Counting Crows, Toad the Wet Sprocket
Red Hat Amphitheater, Raleigh
Wednesday, June 25, 2014
Last night in Raleigh, the Counting Crows did not save “A Long December”
until the encore, or even for the end of their humid Wednesday evening set. Instead, the 1996 hit about hope in the face of abject despair came not long after the midpoint of the 90-minute show, embedded into the sequence with casual modesty—not the
hit, the order seemed to suggest, just another one. The band’s crew lugged a piano onto the stage. Adam Duritz sat behind it. The Crows played the tune, and the night continued, no Courtney Cox jokes or coronations required.
Perhaps they should have reconsidered that systemic lack of pomp: When the smash ended, the crowd kept conspicuously quiet, clapping and cheering with the same respectful and respectable volume they’d maintained throughout the night. People had sung along, of course, but the performance did not elicit the same thrall that’s to be expected from tunes that everyone in a throng of several thousand knows. But if the band wouldn’t give the song its fanfare, why should the fans?
In fact, that sense presided over the entire concert, a low-energy waltz of fumbled steps and modest ambitions. Acknowledging the summer shower that had passed through during the set of openers Toad the Wet Sprocket (who, mind you, understood that “Walk on the Ocean” needed to be played last), the Crows started with a low-key version of “Rain King.” The band shuffled behind the seven-part harmonies like they’d just finished a collective backstage nap. That feeling never really left, despite the overabundance of onstage strobe lights or the upbeat and thoroughly uninspired new songs the band previewed from the forthcoming Somewhere Under Wonderland.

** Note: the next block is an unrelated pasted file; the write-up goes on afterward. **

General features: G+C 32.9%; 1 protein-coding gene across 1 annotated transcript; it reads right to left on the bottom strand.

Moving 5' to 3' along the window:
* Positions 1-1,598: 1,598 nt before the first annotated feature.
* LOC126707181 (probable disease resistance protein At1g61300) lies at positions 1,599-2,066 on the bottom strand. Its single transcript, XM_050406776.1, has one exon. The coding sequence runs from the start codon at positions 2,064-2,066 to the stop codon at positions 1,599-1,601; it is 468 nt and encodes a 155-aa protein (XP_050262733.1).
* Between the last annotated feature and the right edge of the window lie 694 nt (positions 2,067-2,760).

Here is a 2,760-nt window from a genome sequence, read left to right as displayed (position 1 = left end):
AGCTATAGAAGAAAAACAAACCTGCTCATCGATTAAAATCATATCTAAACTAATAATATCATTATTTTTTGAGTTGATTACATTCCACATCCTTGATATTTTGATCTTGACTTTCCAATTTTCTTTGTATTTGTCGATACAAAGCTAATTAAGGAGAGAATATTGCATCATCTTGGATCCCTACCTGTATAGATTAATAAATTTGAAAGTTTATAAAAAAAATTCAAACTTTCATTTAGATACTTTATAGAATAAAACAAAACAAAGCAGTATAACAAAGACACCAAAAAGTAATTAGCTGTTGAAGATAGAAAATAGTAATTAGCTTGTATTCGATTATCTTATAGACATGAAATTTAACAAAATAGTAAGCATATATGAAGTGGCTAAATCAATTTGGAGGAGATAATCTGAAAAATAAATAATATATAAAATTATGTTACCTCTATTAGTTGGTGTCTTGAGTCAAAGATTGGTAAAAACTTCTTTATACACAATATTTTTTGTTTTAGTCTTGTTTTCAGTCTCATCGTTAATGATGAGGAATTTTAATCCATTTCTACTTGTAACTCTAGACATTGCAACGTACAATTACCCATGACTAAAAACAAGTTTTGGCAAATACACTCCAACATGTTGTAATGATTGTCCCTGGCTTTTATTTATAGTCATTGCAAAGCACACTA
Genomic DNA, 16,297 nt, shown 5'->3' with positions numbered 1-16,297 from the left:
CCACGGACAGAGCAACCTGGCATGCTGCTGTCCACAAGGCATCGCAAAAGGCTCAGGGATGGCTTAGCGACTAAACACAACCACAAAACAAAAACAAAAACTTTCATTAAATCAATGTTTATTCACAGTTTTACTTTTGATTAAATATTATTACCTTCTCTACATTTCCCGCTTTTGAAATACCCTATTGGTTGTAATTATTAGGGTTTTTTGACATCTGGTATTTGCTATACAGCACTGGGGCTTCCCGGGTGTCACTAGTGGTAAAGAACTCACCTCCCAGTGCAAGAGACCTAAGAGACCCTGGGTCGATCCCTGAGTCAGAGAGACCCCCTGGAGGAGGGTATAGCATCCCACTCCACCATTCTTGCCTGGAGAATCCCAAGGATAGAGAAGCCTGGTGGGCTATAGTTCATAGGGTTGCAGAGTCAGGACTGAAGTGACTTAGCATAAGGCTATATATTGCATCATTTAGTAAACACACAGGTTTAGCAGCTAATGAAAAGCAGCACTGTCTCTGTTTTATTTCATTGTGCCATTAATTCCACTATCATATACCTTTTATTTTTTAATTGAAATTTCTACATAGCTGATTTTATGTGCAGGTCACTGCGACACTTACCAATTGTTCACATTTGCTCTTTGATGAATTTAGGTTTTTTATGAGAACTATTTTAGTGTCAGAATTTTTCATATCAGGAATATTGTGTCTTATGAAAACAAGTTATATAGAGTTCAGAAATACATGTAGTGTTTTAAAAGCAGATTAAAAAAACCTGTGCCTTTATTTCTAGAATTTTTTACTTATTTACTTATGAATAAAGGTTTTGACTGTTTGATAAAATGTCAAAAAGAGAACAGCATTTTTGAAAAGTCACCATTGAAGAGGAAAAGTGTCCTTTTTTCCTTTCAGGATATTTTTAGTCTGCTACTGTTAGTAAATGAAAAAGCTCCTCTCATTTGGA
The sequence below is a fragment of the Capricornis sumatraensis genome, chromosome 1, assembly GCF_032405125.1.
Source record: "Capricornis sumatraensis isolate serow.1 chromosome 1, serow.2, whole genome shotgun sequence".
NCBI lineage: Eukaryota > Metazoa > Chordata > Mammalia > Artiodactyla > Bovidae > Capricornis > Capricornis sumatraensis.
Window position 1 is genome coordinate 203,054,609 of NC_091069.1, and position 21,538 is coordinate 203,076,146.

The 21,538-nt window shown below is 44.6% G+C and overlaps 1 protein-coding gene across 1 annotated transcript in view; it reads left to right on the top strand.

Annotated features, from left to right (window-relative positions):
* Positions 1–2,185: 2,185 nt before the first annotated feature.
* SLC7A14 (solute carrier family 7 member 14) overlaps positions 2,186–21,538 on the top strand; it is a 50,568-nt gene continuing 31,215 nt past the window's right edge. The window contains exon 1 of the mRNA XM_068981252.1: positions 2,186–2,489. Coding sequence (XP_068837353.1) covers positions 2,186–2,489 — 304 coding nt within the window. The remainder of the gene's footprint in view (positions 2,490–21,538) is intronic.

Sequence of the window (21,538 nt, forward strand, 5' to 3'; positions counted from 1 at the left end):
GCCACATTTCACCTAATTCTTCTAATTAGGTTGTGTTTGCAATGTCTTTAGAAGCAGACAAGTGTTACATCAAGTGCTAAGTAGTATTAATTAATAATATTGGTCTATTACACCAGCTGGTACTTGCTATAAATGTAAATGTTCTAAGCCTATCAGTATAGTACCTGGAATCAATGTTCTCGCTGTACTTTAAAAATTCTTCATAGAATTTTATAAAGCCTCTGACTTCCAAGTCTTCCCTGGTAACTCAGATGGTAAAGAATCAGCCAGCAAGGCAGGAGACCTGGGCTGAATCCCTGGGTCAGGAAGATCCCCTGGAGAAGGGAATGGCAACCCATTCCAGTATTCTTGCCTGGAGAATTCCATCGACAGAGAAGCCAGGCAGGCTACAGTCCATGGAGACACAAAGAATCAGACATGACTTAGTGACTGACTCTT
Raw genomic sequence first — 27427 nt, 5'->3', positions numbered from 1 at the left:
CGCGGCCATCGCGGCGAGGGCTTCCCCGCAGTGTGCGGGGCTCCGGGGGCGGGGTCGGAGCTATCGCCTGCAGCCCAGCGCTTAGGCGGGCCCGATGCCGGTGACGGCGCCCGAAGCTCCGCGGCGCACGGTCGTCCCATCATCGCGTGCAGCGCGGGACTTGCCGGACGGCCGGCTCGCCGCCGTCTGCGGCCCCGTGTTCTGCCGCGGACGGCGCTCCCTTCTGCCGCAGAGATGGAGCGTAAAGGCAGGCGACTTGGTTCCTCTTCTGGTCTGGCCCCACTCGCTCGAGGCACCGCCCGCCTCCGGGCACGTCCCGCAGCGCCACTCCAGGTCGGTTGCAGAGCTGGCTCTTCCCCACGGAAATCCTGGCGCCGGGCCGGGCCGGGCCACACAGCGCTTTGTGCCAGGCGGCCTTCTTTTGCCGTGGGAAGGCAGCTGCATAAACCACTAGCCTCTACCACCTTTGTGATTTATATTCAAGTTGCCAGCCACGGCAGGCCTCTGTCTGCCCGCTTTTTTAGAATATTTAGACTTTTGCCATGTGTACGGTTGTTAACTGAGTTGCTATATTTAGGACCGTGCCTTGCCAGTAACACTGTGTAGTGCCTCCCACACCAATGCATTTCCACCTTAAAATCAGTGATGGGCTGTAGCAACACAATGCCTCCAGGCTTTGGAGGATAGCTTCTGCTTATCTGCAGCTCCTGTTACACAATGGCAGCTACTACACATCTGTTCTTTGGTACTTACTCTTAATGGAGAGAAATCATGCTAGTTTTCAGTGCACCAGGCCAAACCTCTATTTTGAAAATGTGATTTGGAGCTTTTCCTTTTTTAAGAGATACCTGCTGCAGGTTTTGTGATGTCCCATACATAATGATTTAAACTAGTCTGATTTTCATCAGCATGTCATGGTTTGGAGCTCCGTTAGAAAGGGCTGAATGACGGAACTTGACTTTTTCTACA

The torpor stemmed, at least in part, from the vocal fatigue of Duritz, who skipped entire sections of songs where his voice needed to crack into falsetto and opted instead for a barely articulated mumble. The band roared as expected during “Children in Bloom,” but Duritz provided only a semblance of his original power, his words struggling to find space between the organ drone and the clattering drums. The yearning tone of “Round Here” had been calcified by age and experience; it felt hard and brittle, more than a touch pathetic against the liquefied air.
A friend who tracks the Counting Crows more closely than I do these days reported that Duritz had laryngitis, that his voice isn’t typically as bedraggled as it was last night. If that’s true, it explains a lot and offers a touch of an excuse, as his singing remains the point of intrigue for the band. Without it, a compelling performance is an uphill battle.
Still, it doesn’t explain the night’s overwhelming feeling of obligation—on behalf of the band, the fans and their required interaction with one another. The Counting Crows knew they needed to play a specific mix of certain songs; the new ones were carefully divvied among the hits, and Duritz qualified a cover of “Blues Run the Game”
by vowing it was a rarity. In turn, the crowd knew they needed to bow, at least a little, to the past, to cheer even when the guy they'd paid to see couldn’t hit the high notes.
But no one onstage or offstage ever transcended that contract. Really, it seemed like no one even cared to try.